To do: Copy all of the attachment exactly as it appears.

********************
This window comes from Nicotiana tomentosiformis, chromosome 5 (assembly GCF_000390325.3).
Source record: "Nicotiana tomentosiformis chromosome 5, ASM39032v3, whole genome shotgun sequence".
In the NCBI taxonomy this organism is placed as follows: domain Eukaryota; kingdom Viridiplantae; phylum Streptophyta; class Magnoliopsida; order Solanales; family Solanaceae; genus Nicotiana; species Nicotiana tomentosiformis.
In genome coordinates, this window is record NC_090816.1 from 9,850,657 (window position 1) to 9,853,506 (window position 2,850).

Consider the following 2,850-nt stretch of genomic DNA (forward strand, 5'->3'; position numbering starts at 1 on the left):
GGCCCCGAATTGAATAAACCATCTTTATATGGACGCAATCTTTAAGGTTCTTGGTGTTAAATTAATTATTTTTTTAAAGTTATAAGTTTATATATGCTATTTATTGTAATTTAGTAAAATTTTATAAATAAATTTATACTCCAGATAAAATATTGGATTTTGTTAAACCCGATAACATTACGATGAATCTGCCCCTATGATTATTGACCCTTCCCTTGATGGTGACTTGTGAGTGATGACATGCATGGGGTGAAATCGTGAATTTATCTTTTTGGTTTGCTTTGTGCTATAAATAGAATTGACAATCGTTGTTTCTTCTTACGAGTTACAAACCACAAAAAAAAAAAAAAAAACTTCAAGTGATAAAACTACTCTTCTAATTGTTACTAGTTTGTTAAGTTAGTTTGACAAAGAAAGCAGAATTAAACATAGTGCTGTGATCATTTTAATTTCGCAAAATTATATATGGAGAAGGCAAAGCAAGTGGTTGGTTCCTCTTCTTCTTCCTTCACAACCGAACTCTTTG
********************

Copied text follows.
This window comes from Nicotiana tomentosiformis, chromosome 5 (assembly GCF_000390325.3).
Source record: "Nicotiana tomentosiformis chromosome 5, ASM39032v3, whole genome shotgun sequence".
In the NCBI taxonomy this organism is placed as follows: domain Eukaryota; kingdom Viridiplantae; phylum Streptophyta; class Magnoliopsida; order Solanales; family Solanaceae; genus Nicotiana; species Nicotiana tomentosiformis.
In genome coordinates, this window is record NC_090816.1 from 9,850,657 (window position 1) to 9,853,506 (window position 2,850).

Consider the following 2,850-nt stretch of genomic DNA (forward strand, 5'->3'; position numbering starts at 1 on the left):
GGCCCCGAATTGAATAAACCATCTTTATATGGACGCAATCTTTAAGGTTCTTGGTGTTAAATTAATTATTTTTTTAAAGTTATAAGTTTATATATGCTATTTATTGTAATTTAGTAAAATTTTATAAATAAATTTATACTCCAGATAAAATATTGGATTTTGTTAAACCCGATAACATTACGATGAATCTGCCCCTATGATTATTGACCCTTCCCTTGATGGTGACTTGTGAGTGATGACATGCATGGGGTGAAATCGTGAATTTATCTTTTTGGTTTGCTTTGTGCTATAAATAGAATTGACAATCGTTGTTTCTTCTTACGAGTTACAAACCACAAAAAAAAAAAAAAAAACTTCAAGTGATAAAACTACTCTTCTAATTGTTACTAGTTTGTTAAGTTAGTTTGACAAAGAAAGCAGAATTAAACATAGTGCTGTGATCATTTTAATTTCGCAAAATTATATATGGAGAAGGCAAAGCAAGTGGTTGGTTCCTCTTCTTCTTCCTTCACAACCGAACTCTTTG